Researchers from the University of Manchester and University of Sheffield have developed a new prototype semi-transparent, graphene-based LED device that could form the basis of flexible screens for use in the next-generation of mobile phones, tablets and televisions. The incredibly thin display was created using sandwiched "heterostructures", is only 10-40 atoms thick and emits a sheet of light across its entire surface. SE
A new technique being developed by researchers at the University of Bristol promises to revolutionize haptic feedback technology by using projected ultrasound to directly create floating, 3D shapes you can feel. SE
If space is the final frontier, we pilgrims have a lot to learn. To date, we’ve rarely ventured far beyond the thin envelope of Earth’s atmosphere. Why? Because we can’t yet survive long in space without dangling a supply line into the gravity well. SE
Space travel is a dangerous business. Astronauts are hurled into space in a tiny life support bubble. Contact with Earth is severed. Whatever they’ve got onboard is all they’ve got—period. But what if they could make tools and parts onboard? SE
There’s something a little creepy-sounding about the phrase “lab-grown organs,” but producing human organs in the lab could have a range of such powerful benefits that, if they became widely available, only the rare patient would get hung up on the...SE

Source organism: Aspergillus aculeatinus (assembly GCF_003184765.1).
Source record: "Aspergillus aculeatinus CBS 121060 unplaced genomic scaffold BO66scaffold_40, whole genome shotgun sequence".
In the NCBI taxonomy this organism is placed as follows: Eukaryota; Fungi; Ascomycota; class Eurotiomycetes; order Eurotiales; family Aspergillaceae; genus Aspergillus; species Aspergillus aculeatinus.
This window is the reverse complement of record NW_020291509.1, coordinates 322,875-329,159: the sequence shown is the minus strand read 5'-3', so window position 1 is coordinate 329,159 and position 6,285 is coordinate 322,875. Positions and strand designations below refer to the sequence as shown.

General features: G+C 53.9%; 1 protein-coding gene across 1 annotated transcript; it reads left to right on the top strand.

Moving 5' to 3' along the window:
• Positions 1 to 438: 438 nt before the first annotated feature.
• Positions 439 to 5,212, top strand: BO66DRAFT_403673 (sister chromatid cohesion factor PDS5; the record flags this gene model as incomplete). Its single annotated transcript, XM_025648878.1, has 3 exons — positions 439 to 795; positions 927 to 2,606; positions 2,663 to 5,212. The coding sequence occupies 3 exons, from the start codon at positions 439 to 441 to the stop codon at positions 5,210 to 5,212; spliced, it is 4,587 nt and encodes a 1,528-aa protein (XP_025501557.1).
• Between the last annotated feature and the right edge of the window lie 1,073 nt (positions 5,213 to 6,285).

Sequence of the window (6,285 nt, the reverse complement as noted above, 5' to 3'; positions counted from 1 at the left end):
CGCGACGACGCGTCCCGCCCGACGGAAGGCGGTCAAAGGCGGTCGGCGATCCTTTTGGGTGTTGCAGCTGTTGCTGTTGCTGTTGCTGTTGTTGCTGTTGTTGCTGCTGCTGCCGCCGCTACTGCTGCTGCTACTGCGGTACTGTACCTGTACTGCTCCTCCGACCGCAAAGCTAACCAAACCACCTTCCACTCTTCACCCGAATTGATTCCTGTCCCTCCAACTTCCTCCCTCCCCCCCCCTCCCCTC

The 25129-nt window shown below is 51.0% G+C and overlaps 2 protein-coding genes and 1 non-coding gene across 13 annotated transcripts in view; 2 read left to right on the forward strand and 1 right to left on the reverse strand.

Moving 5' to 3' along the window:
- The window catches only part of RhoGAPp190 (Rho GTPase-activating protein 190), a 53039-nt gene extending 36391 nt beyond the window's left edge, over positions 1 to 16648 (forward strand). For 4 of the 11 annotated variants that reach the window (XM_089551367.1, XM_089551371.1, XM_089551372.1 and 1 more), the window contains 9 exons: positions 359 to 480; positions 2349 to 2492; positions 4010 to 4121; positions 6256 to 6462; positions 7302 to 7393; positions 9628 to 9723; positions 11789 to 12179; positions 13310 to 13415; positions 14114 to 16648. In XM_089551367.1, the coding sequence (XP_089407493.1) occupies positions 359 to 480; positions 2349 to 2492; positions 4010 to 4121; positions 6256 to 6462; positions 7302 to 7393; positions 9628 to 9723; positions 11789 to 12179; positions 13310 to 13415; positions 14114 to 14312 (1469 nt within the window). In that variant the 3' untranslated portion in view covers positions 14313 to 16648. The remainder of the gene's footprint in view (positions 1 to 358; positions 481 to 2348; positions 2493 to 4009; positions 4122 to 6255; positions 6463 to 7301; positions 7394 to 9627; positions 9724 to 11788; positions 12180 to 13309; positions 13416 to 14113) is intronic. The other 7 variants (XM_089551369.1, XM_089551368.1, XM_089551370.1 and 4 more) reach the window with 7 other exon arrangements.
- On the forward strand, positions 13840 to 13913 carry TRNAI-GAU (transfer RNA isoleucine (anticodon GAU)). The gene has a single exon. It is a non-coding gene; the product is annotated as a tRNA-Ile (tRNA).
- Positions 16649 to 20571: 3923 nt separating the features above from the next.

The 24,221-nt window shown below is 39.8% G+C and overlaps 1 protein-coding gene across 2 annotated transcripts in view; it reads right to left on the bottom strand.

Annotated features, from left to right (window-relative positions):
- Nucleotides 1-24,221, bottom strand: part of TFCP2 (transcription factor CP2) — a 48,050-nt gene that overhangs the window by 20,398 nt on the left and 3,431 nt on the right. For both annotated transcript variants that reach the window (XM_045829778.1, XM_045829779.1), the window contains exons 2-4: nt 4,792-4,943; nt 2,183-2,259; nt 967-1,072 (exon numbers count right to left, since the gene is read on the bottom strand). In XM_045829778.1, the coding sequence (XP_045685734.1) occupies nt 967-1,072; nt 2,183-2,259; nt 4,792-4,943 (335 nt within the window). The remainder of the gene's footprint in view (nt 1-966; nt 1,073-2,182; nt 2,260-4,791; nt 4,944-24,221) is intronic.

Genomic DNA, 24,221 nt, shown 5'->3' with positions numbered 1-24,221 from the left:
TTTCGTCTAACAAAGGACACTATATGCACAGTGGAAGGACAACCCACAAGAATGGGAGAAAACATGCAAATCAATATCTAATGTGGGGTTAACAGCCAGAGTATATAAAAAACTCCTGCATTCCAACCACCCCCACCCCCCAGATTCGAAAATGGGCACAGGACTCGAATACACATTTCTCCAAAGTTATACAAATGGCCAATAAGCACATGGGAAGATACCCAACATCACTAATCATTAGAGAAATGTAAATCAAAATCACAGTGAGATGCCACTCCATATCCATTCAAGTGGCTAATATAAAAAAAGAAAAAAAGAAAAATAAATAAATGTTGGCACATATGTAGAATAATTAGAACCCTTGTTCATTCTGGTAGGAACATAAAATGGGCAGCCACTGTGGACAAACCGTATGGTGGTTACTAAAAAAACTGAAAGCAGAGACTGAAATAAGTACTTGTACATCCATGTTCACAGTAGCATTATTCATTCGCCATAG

A new approach to 3D printing promises to drastically speed up the 3D manufacturing process by "growing" objects out of a pool of resin rather than printing them layer by layer. Carbon3D announced its Continuous Liquid Interface Production technology (CLIP) on stage at the TED conference this week, claiming it can produce commercial-quality objects from a range of polymer-based material at speeds between 25 and 100 times faster than conventional 3D printing. SE
The cost of the instruments needed to run a hospital or a lab is often exorbitant—but what if doctors and scientists could simply print their own tools from an open library of designs? That's what a paper published today suggests. SE
Irish company Mcor's unique paper-based 3D printers make some very compelling arguments. For starters, instead of expensive plastics, they build objects out of cut-and-glued sheets of standard 80 GSM office paper. SE
3D printers are great at creating small objects – and some can even be pressed into doing larger things, such as cars – but a 3D printer able to print a full-sized house would have to be, well, bigger than a house. SE
Scientists at the Cockrell School of Engineering at the University of Texas have built and tested what appears to be the world's smallest, fastest, and longest-running nanomotor yet – so small that it could fit inside a single cell. The advance could be used to power nanobots that would deliver specific drugs to individual living cells inside the human body. SE
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